Rethinking solitary: National prisons group pushes changes

Rethinking solitary: National prisons group pushes changes

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ST. CLAIRSVILLE, Ohio (AP) — As states rethink the use of solitary confinement to punish unruly inmates, a prisons oversight group is reshaping national accreditation standards to ease such procedures.

Proposals range from mandatory health care visits and mental illness treatment for inmates in segregation to more time out of cells for recreation and education.

"The punishment that we give to Americans is deprivation of their liberty, but it doesn't mean that we try to punish them more while their liberty is deprived," said James Gondles, executive director of the American Correctional Association.

In Michigan, the state's 7-year-old Incentives in Segregation program has led to reductions in misbehavior by inmates whose good behavior is rewarded with privileges in a step system.

Last month, New York prison officials agreed to overhaul their use of solitary confinement, offering a broad slate of reforms aimed at reducing the number of inmates sent to "the box." In September, California said it would end its unlimited isolation of imprisoned gang leaders, restricting a practice that once kept hundreds of inmates in notorious segregation units for a decade or longer.

Also in September, the Association of State Correctional Administrators issued a report calling prolonged isolation of inmates in jails and prisons "a grave problem in the United States."

Critics of rigid solitary confinement say it's a dehumanizing form of punishment that increases inmates' anxiety and anger, strips them of social contact necessary to interact safely with others, and makes it harder for inmates to integrate back into the general prison population and, upon release, society.

Inmates sent to solitary should be prisoners "we're afraid of, not mad at," said Gary Mohr, director of the Ohio Department of Rehabilitation and Correction.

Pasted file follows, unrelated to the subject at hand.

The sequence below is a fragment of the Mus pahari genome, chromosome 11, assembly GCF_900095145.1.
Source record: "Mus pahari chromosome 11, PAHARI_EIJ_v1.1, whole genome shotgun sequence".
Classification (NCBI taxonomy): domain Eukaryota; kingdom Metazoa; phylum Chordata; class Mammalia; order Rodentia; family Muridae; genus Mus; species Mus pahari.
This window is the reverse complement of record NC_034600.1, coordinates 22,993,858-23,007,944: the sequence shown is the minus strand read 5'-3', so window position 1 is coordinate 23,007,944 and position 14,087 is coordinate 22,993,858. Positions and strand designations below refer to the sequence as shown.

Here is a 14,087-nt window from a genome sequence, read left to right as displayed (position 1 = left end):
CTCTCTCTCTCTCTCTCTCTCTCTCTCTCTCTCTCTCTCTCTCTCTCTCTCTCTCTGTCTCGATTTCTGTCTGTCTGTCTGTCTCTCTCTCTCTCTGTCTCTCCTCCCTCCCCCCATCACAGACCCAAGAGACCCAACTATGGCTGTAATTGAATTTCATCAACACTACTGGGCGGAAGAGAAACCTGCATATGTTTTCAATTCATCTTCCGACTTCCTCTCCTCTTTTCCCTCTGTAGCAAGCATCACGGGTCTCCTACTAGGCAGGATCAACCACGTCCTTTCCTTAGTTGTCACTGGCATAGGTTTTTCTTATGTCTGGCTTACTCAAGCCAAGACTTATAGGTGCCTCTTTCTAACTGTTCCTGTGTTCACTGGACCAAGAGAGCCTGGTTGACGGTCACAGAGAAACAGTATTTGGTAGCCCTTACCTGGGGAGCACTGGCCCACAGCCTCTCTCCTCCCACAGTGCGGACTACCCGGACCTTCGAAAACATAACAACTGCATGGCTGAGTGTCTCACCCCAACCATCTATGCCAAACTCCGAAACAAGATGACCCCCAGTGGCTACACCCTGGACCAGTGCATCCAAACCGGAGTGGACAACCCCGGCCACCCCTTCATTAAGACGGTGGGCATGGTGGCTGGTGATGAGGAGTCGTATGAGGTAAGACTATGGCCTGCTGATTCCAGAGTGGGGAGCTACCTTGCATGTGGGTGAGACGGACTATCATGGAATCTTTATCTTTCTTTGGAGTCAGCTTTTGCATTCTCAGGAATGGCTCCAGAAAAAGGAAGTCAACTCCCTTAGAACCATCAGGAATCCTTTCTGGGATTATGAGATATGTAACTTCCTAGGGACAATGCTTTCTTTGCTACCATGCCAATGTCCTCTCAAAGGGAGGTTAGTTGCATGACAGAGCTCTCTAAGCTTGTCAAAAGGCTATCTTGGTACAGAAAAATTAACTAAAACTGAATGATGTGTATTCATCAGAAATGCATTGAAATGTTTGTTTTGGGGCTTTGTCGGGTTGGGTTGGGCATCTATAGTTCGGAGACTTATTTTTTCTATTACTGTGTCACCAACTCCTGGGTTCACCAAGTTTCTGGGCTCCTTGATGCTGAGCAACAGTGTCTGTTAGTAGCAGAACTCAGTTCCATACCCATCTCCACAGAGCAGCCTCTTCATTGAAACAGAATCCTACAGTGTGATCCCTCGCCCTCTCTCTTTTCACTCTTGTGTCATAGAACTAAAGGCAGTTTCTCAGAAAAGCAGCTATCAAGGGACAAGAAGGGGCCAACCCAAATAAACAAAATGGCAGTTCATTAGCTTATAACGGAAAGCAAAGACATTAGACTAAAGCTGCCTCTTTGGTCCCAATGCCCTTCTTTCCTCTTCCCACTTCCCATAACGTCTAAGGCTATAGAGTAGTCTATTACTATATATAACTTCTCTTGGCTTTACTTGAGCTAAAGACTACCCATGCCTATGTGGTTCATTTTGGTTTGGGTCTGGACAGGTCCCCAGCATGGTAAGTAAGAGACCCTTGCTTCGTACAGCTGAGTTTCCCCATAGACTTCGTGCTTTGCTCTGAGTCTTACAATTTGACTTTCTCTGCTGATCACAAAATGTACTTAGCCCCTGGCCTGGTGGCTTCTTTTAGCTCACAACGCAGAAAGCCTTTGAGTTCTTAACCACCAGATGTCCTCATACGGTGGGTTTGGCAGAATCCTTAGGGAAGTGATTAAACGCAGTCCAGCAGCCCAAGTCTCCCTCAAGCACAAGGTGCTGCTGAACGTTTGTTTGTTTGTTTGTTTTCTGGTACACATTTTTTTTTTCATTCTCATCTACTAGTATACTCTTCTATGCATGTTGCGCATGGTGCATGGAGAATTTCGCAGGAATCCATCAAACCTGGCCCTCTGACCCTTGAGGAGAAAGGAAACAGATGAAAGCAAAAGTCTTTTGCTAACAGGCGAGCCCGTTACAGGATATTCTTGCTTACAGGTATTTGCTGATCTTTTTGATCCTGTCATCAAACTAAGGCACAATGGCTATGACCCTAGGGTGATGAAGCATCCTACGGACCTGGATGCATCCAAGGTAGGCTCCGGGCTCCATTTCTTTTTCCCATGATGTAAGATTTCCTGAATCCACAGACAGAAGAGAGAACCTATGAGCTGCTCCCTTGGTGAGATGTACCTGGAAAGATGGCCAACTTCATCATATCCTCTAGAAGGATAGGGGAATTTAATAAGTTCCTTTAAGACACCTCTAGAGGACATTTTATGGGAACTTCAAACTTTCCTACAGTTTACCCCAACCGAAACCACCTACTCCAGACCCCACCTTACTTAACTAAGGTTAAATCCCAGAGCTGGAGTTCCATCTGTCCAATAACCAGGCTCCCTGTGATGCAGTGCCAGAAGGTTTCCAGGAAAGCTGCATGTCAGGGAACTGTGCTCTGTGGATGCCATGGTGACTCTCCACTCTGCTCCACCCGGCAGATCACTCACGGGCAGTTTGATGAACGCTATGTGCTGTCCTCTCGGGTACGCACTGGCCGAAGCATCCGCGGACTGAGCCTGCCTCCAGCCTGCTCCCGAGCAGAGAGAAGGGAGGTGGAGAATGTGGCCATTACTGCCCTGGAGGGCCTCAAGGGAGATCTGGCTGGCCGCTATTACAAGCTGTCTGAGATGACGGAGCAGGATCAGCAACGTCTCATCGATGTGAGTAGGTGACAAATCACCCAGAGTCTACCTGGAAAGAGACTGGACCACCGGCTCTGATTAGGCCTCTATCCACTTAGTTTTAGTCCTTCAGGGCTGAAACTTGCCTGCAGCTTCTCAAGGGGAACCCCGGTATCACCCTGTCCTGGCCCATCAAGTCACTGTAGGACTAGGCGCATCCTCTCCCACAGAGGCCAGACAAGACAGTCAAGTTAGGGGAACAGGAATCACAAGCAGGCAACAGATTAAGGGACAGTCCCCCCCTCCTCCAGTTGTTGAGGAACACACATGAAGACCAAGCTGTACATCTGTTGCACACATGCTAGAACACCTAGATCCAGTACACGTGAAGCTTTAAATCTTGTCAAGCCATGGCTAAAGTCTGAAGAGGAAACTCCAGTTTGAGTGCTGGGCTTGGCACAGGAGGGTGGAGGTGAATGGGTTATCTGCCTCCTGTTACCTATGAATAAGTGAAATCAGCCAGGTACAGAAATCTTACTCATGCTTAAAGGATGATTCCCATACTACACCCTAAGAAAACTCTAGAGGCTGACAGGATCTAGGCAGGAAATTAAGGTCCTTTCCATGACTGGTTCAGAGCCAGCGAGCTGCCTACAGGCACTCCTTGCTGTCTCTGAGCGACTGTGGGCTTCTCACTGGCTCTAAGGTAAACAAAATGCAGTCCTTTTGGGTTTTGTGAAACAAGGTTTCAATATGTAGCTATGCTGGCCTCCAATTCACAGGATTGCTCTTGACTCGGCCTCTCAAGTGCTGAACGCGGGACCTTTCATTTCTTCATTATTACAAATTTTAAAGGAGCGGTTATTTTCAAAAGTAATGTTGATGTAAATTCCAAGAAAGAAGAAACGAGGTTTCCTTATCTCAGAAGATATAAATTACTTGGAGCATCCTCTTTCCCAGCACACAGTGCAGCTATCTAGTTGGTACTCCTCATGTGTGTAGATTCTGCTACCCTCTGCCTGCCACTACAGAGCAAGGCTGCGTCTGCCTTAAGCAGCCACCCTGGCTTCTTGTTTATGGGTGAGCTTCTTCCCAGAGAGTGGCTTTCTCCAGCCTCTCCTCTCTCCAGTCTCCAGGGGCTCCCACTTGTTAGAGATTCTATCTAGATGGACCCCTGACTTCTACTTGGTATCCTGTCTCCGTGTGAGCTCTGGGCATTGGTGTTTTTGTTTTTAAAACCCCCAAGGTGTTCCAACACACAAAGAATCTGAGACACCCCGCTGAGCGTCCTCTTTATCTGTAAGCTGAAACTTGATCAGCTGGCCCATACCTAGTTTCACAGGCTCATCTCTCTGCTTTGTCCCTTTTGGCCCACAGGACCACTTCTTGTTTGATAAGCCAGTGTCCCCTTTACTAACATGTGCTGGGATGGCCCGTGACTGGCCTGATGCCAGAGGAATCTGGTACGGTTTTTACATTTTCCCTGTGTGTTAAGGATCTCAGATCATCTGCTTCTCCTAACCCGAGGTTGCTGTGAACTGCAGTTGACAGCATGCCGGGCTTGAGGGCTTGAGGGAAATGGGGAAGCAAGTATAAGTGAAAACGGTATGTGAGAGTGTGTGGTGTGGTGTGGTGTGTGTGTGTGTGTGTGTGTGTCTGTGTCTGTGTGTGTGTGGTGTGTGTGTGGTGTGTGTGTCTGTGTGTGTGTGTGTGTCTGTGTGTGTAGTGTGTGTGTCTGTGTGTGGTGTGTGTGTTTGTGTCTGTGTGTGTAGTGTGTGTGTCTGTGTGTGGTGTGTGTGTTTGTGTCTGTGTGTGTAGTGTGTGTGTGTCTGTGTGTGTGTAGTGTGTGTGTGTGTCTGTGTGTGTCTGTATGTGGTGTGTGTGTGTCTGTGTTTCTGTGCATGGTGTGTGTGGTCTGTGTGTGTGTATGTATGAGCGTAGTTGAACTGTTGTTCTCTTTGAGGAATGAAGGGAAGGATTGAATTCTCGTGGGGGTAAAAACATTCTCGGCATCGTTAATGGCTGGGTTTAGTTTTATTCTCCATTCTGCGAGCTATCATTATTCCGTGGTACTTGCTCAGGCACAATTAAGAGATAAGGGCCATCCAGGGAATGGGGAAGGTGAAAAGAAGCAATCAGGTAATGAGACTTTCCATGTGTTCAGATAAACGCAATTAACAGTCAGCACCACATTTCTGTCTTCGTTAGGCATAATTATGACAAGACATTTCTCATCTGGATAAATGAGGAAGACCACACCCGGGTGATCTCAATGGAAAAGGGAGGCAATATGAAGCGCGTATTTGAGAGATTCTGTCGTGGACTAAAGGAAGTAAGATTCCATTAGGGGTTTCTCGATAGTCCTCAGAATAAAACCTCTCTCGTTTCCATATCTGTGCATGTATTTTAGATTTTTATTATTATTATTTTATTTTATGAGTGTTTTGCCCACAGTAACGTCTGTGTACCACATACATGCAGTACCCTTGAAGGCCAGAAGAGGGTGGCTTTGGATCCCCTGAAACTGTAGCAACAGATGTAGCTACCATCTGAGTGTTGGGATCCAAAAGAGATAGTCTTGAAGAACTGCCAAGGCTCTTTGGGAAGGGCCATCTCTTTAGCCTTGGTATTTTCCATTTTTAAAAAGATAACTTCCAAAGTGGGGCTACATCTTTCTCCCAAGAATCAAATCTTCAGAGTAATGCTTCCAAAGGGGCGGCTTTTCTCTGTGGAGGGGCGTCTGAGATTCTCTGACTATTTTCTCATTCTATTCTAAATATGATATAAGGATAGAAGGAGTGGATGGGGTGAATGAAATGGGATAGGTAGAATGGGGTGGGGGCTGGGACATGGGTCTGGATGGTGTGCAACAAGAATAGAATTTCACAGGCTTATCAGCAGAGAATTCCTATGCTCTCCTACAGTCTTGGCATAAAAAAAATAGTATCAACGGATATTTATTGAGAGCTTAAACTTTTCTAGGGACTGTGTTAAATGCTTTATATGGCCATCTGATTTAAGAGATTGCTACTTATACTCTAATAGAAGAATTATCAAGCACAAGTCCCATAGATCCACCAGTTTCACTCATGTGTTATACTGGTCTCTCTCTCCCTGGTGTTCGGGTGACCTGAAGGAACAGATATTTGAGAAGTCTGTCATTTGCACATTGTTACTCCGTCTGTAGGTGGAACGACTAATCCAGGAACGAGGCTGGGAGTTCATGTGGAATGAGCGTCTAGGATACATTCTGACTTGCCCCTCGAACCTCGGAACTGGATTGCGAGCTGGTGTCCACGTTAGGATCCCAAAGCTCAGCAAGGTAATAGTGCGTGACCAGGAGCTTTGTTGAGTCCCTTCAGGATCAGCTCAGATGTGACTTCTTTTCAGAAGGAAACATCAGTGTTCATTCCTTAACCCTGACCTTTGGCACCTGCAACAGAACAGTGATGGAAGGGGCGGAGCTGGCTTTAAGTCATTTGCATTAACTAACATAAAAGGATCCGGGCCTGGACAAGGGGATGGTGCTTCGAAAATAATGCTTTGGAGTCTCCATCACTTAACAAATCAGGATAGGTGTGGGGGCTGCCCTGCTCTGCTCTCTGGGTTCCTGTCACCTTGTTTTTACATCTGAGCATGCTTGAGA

Mohr and Rick Raemisch, the Colorado prisons director, are developing the new American Correctional Association standards based on changes they're pushing at home.

A 2014 Colorado law bans the placement of inmates with serious mental illnesses in solitary confinement. That law was enacted after the fatal 2013 shooting of Tom Clements, then the state's prisons director, by a former inmate who had been released after spending much of his sentence in solitary confinement.

Ex-Ohio inmate Johnny Hairston says anything is better than the traditional approach to segregation.

Hairston, 59, said he spent many days "in the hole" during 15 years in and out of several Ohio prisons on drug trafficking, forgery and robbery charges. Usually he was sent down for fighting, he says.

"I'd always identify myself as the animal," said Hairston, now a security guard at a Columbus social services agency. "Once you go to the hole, it's like becoming that animal that people go to the zoo to see."

At Belmont Correctional Institution in eastern Ohio, the state is looking at alternatives to the old concept of solitary as "the jail within the jail."

In the past, inmates caught using drugs could wait weeks before learning whether they'd end up in solitary. Once there, they stayed in small cells for 23 hours a day with a short break spent in only a slightly bigger holding area for bare-bones recreation like using a pull-up bar. Inmates often just spent their time talking to fellow solitary prisoners.

Today, a streamlined system removes such rule breakers from the general prison population much faster. And instead of ending up in a tiny cell with no privileges, they're housed in a separate, dormitory-style wing and given the chance to take substance abuse programs and other classes. A 90-day sentence can be reduced by a month if inmates accept the educational opportunities.

Inmates sent to solitary for bigger offenses, like fighting, are still housed in traditional solitary cells but are also given access to classes and counseling out of their cells — unheard of in the past. Ohio is testing the idea of enhanced solitary at a few other prisons around the state.

The change in philosophy has led to a decline in inmates returning to segregation, Belmont warden Michele Miller said.

"When you let them back out, it was kind of a crap shoot on whether they were going to violate rules again or not, because we had taken all pro-social activity away from them in segregation," she said.

The American Correctional Association will take testimony on new, more lenient solitary standards at its national conference in New Orleans beginning Friday, with final ratification expected by August, Gondles said.

The goal is preventing new victims of crime by focusing on inmate rehabilitation, including their time in solitary, Raemisch said.

"I don't see my mission as punishing someone once they get to prison," he said. "Anybody that's been through a prison knows just being there is punishment enough."


Andrew Welsh-Huggins can be reached on Twitter at His work can be found at

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